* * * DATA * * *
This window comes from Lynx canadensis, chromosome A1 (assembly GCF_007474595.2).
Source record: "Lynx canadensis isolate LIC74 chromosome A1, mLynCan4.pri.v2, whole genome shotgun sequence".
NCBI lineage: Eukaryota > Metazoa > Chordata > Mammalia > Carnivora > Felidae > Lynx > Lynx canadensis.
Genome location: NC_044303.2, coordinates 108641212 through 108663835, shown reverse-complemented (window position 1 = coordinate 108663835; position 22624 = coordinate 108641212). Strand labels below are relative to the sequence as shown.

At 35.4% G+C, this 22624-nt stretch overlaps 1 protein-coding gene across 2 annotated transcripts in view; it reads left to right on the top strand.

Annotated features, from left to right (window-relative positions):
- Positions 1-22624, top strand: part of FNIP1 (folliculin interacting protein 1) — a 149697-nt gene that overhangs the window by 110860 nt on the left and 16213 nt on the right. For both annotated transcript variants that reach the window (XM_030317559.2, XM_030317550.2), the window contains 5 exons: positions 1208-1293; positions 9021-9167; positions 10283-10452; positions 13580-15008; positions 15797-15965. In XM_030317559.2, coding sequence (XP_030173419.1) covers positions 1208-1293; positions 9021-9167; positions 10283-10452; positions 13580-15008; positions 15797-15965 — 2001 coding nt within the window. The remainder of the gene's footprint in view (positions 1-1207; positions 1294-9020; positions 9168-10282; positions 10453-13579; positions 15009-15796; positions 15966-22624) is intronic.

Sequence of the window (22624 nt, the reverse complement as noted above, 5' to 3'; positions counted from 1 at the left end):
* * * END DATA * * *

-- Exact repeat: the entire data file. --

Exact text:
This window comes from Lynx canadensis, chromosome A1 (assembly GCF_007474595.2).
Source record: "Lynx canadensis isolate LIC74 chromosome A1, mLynCan4.pri.v2, whole genome shotgun sequence".
NCBI lineage: Eukaryota > Metazoa > Chordata > Mammalia > Carnivora > Felidae > Lynx > Lynx canadensis.
Genome location: NC_044303.2, coordinates 108641212 through 108663835, shown reverse-complemented (window position 1 = coordinate 108663835; position 22624 = coordinate 108641212). Strand labels below are relative to the sequence as shown.

At 35.4% G+C, this 22624-nt stretch overlaps 1 protein-coding gene across 2 annotated transcripts in view; it reads left to right on the top strand.

Annotated features, from left to right (window-relative positions):
- Positions 1-22624, top strand: part of FNIP1 (folliculin interacting protein 1) — a 149697-nt gene that overhangs the window by 110860 nt on the left and 16213 nt on the right. For both annotated transcript variants that reach the window (XM_030317559.2, XM_030317550.2), the window contains 5 exons: positions 1208-1293; positions 9021-9167; positions 10283-10452; positions 13580-15008; positions 15797-15965. In XM_030317559.2, coding sequence (XP_030173419.1) covers positions 1208-1293; positions 9021-9167; positions 10283-10452; positions 13580-15008; positions 15797-15965 — 2001 coding nt within the window. The remainder of the gene's footprint in view (positions 1-1207; positions 1294-9020; positions 9168-10282; positions 10453-13579; positions 15009-15796; positions 15966-22624) is intronic.

Sequence of the window (22624 nt, the reverse complement as noted above, 5' to 3'; positions counted from 1 at the left end):